On Thursday, I visited a community project in Mfuleni near Khayelitsha, guided by an impressive community leader, Xoliswa (not her real name) – glamorous, powerful and articulate.
I asked her how she got involved in working with women and children in various communities and she narrated her own story with her head held high.
With a CD4 count of eight a couple of years ago, she gave up on life, fearful of how her mother in the Eastern Cape would react. In that state of ill-health, rejection was the one thing she most feared. But when her mother said “I love you, you are my child”, she gained the strength to go to the doctor and have herself diagnosed.
Upon receiving the news that she was HIV-positive, she took her medicines and sought help. News of the support provided by a local nongovernment organisation (NGO) drove her there and with specialised mentorship and training, she recovered fully.
Today she is a programme manager, studying for a degree in social work. Filled with the joys of love, she transforms the lives of women and girls in townships, giving them hope, inspiring them to see HIV not as a death sentence, but a catalyst for development.
I have been visiting HIV projects in various townships across the Western Cape over the past month to find out the impact of the provision of antiretroviral drugs on those who need them. I asked why the HIV rates were still relatively high when treatment is available? I inquired why behaviour change was one of the biggest challenges for people living with HIV and asked about the high prevalence of teenage pregnancy in the townships.
First, the many projects tackling these public health problems need to be commended for working tirelessly to stem the tide of HIV. While many clinics receive some form of support and/or partner with government, the burden is too big for NGOs to deal with the challenge of scale. Community counsellors reported high rates of sexually active children and the prevalence of pregnancy in children as young as 12 and 13, attending local clinics. “Children are having children”, which points to the importance of schools starting sex education early.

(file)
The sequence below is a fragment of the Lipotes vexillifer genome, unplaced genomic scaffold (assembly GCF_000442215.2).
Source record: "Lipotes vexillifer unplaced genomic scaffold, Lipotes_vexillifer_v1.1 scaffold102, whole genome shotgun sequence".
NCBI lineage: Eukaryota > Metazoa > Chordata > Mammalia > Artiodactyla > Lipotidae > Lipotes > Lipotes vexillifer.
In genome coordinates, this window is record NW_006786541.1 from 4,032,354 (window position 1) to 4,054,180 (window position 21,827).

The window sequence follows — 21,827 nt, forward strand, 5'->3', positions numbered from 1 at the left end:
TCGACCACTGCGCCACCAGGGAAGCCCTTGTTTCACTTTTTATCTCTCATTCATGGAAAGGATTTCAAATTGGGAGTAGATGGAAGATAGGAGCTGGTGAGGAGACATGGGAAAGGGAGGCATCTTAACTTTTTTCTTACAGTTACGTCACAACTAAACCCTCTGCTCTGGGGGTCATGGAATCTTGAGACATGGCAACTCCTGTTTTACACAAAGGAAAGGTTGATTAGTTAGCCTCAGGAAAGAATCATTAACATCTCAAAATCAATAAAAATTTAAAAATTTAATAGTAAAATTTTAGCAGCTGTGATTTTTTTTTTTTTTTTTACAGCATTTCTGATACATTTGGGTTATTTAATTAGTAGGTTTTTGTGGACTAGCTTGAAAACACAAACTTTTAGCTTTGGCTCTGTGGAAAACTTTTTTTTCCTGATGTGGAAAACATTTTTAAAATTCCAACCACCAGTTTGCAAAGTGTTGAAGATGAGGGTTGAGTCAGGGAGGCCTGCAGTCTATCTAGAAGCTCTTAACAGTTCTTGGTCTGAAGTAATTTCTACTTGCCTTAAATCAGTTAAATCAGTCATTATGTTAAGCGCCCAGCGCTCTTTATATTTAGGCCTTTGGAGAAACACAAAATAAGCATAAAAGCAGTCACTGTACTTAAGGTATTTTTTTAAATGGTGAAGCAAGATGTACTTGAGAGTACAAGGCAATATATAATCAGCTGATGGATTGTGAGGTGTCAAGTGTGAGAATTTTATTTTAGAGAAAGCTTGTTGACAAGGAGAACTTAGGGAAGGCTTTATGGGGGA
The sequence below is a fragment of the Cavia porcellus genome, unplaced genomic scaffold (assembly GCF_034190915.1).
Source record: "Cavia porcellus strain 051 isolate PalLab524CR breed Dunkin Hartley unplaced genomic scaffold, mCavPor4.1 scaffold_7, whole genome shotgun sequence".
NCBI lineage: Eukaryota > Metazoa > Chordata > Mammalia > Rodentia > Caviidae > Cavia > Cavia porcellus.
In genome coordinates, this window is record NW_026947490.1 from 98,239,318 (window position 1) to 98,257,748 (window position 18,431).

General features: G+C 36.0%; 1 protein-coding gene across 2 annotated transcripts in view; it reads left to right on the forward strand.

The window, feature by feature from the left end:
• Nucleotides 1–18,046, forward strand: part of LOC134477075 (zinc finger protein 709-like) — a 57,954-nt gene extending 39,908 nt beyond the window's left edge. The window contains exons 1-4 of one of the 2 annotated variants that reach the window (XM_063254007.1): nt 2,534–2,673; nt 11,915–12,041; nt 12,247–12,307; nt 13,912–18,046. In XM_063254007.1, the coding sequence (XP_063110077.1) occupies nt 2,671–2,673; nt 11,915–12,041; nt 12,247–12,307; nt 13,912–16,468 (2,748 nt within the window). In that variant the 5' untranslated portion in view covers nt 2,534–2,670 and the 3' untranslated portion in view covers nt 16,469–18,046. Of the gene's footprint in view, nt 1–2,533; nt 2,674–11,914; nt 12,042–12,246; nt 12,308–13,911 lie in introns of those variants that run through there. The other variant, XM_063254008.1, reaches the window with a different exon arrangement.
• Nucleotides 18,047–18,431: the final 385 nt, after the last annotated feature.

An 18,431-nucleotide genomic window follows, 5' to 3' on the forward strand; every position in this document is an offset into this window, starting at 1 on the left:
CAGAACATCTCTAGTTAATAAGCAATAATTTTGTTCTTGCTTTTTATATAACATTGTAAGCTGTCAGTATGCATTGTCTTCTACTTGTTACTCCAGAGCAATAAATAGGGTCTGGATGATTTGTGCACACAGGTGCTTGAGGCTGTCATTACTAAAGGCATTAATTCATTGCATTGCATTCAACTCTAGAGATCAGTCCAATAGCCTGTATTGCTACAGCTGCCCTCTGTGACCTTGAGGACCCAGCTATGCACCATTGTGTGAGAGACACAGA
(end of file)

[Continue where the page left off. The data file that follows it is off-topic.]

Community workers frequently say “the flipside of having ARVs readily available is an attitude that we need no longer die, medication is to be found at most clinics, so we need not protect ourselves”.
The ability to manage the virus has become a reality, diminishing the fear of death from HIV/Aids. Young women more easily contract the disease, attaching themselves to “blessers” who reward them with consumer goods in the absence of good education and employment opportunities. Older men still believe that sex with a virgin heals and young women who have nothing to lose play Russian roulette, the prospect of money and cellphones overriding contracting a disease which they are now able to control.
The billions set aside for nuclear energy, for deals in Eskom and luxurious cars and houses for politicians, could be used more profitably to transform the lives of the poor women and girls most vulnerable to the scourge of sexually transmitted diseases.
Their vulnerability is compounded by an unspeakable prevalence of sexual violence in the townships. An integrated approach involving major role players is needed to turn our broken society around.